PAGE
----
More on Hedging


King Yao is the author of Weighing the Odds in Hold‘em Poker, and Weighing the Odds in Sports Betting. He uses his experience from making millions in financial derivative markets and translates it into gambling. Since he left his trading position in 2000, he has been playing poker and betting on sports. He travels to Las Vegas frequently, especially during football season.

Prospective sports bettors must know the basic principles of sports betting. You should not be betting online or anywhere else without this fundamental knowledge.

Hedging the Last Leg of a Parlay

This mistake is not necessarily in the hedge, but in the original parlay. Some bettors like to hedge the last leg of a parlay if they are lucky to have won all the first legs. Before the last leg of the parlay, they realize they can lock in a profit and they cannot resist.

Instead of paying the vigorish (“vig”) to bet against the last team of the parlay, you should simply play a parlay with fewer teams. For example, instead of playing a 5-team parlay where you know you are going to hedge if you win the first four games, you should simply play a 4-team parlay instead.

The exception to this is if the sportsbook is offering better relative odds for choosing more teams in a parlay. In that case, you may have decided ahead of time to hedge and calculated the cost of the hedge into the parlay. That is an exception though and is not usually the case.

This mistake is made when players have the lottery mentality. They want to hit it big and get a lot of bang for their buck. These players will tend to play parlays with many teams so they can win big if they get really lucky. However if they do get lucky and have just one or two teams to go to win the parlay, often they get nervous with their newfound risk of losing the parlay now that it has tremendous value. Hedging is not necessarily a mistake if they feel the risk is too high and cannot stomach losing. The mistake was putting themselves in that position in the first place by playing too many teams in the parlay.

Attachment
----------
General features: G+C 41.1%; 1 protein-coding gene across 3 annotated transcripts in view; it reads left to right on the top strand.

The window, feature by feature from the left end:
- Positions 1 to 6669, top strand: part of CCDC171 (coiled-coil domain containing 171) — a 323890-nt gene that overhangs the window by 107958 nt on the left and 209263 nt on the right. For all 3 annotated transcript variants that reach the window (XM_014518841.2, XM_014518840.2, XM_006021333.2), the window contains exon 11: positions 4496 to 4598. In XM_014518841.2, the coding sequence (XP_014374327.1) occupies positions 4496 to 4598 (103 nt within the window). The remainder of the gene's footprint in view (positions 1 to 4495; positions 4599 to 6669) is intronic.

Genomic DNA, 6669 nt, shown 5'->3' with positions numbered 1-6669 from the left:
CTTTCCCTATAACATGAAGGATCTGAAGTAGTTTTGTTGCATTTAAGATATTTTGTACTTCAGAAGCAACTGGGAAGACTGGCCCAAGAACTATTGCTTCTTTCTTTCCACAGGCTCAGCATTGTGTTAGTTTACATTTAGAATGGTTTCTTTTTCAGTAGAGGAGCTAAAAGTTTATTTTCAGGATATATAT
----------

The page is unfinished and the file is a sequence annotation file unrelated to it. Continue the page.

Hedging the Second Half

Some bettors will look to hedge their full-game bets at halftime if they can get into a middle situation. Usually the second-half bet is a negative-EV bet if the sportsbook is doing its job profitably. And usually you have no valid reason to hedge. Of course, if the second-half bet is a positive or zero EV bet, then it is a good idea to hedge. Here is an example of a second-half hedge bet that is a mistake.

You took the Giants +3.5 versus the Eagles. At halftime the Giants are up 14-0. The second-half line is the Eagles -4. Many will bet the Eagles -4 in the second half as a hedge against their bets on the game. The thought process is to create a big middle.

You will win both bets (or tie one side and win the other) if the Giants win by 1 through 10 points or if the Eagles win by 1 through 3 points. This big middle is enticing. However, you already have a high chance of winning the initial wager. The benefit of the big middle did not come about from the second-half bet, but rather from the increased EV of the initial wager based on the points scored in the first half.

In football and basketball, second-half bets are popular. You can sometimes take advantage of the expectation of which side other players will bet in the second-half. To do it requires that you understand which team the money was bet on before the game, line movement, the type of bettors who moved the line, the type of customers who frequent that sportsbook, and the risk profile of the sportsbook. There is a small window of time when the second-half bet is available; that can mean more diversity of lines between sportsbooks than you typically see for game lines. There is considerable movement of lines for second-half bets due to a high volume of bets in a short time period.

If you know other bettors will hedge their bets and play a specific side in the second half, you may be able to use that information by betting that side when the second-half line is first posted and get the opening number before the sportsbook starts to move the lines due to action. After the line moves due to the flood of other bettors betting that side, you can come in and bet the other side to create a nice scalp or middle opportunity. Depending on the situation, a better alternative may be to just make that second bet after the line moves.

This is part of an occasional series of articles.

Excerpted with permission from the e-book version of Weighing the Odds in Sports Betting by King Yao, edited for this format.


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